Court declines jurisdiction in expat divorce

Posted: 5th July 2013

Palm treesThe estranged wife of an expatriate businessman has been left ‘without a penny’ of his fortune after the English courts declined jurisdiction to grant her a divorce on the basis that the former couple had their permanent and habitual residence and fixed centre of interests in Spain.

The husband, a British citizen, owned an extensive portfolio of properties in England and Spain all of which were held in his sole name. The couple had lived in Spain throughout their two-year marriage and, following the break-down of the relationship, the husband had expressed determination that his wife would receive none of his assets.

The wife initially secured a decree nisi in England after arguing that, whilst she and her husband had lived abroad, he had continued to regard himself as a British resident. Her lawyers pointed, amongst other things, to email traffic in which he had made derogatory remarks about Spain and the Spanish.

But the decree nisi was subsequently overturned by a family judge who ruled that the husband had turned his back on England and had established his home and main sphere of interest in Spain. The judge in part based her decision on a letter written by the husband in which he stated that he ‘could not put up with the English weather’ and had no plans to move back to the UK.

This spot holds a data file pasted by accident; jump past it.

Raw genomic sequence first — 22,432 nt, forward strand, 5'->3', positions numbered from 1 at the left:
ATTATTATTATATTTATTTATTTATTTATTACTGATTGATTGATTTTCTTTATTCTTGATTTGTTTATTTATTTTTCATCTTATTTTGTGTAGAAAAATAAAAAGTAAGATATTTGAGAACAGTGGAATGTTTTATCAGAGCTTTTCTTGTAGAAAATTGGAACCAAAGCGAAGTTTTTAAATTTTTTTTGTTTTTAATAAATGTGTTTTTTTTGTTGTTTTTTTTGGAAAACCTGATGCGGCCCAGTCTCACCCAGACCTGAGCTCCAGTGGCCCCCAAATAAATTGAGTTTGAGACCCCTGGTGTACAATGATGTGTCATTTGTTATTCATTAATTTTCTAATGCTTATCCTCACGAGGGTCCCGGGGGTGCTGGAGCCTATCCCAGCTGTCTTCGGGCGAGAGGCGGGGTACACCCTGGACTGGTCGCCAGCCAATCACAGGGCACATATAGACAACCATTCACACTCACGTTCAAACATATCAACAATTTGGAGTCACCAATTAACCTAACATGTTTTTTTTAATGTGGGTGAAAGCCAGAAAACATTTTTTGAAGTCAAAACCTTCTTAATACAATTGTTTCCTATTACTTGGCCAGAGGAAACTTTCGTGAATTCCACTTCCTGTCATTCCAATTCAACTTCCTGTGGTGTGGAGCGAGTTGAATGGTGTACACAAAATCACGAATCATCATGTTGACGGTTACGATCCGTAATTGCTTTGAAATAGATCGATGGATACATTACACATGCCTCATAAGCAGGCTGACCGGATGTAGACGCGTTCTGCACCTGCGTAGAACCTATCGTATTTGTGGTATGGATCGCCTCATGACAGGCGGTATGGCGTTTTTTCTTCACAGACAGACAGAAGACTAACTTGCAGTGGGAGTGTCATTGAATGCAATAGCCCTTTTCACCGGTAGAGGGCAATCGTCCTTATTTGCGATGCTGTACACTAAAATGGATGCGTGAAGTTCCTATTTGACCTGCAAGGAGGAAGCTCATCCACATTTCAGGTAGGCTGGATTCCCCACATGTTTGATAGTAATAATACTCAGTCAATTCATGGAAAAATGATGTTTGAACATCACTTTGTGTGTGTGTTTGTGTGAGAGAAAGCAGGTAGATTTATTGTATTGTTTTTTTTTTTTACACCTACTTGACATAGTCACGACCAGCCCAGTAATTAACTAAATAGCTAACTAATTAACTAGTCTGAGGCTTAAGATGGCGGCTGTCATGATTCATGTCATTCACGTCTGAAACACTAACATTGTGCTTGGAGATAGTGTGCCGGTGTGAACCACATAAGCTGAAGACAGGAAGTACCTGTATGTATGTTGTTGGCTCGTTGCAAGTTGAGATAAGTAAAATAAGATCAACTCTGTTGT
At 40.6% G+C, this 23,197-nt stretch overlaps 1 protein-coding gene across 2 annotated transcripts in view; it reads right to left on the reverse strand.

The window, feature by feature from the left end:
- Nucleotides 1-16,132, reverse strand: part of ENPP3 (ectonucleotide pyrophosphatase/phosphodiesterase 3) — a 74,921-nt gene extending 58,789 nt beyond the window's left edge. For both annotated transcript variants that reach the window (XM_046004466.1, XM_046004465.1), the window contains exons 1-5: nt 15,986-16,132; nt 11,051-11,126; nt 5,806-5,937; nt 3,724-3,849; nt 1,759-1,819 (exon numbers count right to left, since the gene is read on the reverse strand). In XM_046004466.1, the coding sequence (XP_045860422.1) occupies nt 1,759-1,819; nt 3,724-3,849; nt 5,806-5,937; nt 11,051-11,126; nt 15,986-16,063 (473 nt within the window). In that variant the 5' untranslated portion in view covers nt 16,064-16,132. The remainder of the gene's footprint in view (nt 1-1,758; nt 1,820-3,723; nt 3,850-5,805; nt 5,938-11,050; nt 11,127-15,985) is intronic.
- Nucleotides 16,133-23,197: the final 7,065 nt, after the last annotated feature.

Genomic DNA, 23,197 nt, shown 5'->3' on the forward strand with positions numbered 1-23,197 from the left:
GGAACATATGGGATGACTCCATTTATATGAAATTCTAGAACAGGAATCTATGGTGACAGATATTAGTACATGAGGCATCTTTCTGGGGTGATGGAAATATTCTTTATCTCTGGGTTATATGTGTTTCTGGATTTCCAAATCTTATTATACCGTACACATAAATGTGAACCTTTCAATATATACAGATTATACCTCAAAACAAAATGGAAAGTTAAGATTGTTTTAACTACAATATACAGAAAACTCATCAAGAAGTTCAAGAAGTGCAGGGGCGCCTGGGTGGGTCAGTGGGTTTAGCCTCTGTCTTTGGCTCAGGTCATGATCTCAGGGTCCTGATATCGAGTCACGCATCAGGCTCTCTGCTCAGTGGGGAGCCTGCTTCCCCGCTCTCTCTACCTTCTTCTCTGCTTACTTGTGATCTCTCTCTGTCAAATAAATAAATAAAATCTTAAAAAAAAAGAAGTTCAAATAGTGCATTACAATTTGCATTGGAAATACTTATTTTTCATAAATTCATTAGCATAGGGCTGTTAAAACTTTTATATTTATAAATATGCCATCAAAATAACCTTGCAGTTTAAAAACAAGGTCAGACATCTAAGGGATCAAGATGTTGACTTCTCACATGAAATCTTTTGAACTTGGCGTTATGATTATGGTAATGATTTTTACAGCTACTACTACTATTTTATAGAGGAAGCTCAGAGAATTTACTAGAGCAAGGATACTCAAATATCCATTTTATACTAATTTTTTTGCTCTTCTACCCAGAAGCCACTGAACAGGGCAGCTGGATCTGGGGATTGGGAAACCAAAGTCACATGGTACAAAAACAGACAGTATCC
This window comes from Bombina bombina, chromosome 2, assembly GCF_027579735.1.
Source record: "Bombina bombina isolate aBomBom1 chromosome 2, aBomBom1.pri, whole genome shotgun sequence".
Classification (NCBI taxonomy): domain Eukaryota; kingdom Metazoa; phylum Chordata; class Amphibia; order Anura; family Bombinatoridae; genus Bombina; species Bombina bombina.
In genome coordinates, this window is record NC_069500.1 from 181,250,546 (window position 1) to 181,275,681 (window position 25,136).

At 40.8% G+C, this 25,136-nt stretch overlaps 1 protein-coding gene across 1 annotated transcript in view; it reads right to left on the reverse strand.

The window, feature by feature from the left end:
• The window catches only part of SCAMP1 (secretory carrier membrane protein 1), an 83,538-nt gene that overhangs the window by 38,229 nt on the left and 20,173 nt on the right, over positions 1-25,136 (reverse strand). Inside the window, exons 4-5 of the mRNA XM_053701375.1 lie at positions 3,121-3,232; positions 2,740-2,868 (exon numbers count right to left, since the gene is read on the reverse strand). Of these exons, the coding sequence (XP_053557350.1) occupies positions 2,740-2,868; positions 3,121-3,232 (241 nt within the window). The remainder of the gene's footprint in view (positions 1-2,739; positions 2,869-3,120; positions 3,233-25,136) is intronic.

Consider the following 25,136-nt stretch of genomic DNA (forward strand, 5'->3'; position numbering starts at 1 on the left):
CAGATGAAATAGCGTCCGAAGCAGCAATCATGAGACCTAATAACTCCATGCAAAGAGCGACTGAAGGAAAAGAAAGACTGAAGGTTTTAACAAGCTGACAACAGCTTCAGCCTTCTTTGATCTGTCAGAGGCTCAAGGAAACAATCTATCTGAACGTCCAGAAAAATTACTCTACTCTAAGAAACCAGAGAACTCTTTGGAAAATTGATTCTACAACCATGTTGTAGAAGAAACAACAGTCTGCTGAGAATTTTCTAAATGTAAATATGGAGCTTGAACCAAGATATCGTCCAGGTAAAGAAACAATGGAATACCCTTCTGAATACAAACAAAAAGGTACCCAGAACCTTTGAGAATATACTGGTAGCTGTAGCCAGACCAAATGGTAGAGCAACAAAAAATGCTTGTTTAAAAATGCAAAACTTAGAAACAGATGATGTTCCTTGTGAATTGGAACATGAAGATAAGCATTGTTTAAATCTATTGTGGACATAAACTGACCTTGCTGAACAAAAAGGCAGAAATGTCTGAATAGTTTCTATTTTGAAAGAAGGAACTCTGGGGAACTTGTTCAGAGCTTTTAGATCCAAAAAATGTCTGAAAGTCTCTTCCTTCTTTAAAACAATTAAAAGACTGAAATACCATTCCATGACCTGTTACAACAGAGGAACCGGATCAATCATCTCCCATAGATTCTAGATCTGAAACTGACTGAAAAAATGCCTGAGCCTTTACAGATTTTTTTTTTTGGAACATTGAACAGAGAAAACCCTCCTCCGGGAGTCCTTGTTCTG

The judge found that, although the husband had expressed a dislike of Spain in forceful terms on many occasions, and may have contemplated a return to the UK, he had made no concrete plans to do so. Amongst other things, the wife argued before the Court of Appeal  that the majority of the husband’s assets were in Hampshire and that he had many family and other connections there.

Refusing to grant the wife permission to appeal, however, the Appeal Court ruled that the family judge had carefully balanced all the factors for and against the husband’s residence in England. The ruling means that the former couple remain married and that the English courts will not consider the wife’s claim to a share of her husband’s assets.